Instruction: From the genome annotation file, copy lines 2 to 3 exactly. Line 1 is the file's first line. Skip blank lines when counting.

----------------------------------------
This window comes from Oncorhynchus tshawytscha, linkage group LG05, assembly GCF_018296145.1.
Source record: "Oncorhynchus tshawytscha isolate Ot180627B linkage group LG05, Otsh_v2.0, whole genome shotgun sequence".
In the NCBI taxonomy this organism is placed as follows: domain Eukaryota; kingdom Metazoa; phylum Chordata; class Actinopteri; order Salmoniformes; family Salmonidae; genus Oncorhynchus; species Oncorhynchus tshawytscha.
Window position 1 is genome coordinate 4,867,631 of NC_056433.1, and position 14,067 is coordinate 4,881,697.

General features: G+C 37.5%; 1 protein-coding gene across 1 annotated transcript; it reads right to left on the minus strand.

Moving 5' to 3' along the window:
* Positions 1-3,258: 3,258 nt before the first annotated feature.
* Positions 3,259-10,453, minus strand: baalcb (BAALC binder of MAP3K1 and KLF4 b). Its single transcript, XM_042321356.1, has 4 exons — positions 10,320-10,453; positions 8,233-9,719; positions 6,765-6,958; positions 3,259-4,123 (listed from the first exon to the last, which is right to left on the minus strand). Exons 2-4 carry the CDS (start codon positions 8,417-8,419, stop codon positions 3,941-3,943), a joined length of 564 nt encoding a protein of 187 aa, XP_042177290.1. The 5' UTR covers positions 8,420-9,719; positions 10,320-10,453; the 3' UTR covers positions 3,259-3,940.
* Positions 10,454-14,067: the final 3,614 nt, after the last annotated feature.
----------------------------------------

Source record: "Oncorhynchus tshawytscha isolate Ot180627B linkage group LG05, Otsh_v2.0, whole genome shotgun sequence".
In the NCBI taxonomy this organism is placed as follows: domain Eukaryota; kingdom Metazoa; phylum Chordata; class Actinopteri; order Salmoniformes; family Salmonidae; genus Oncorhynchus; species Oncorhynchus tshawytscha.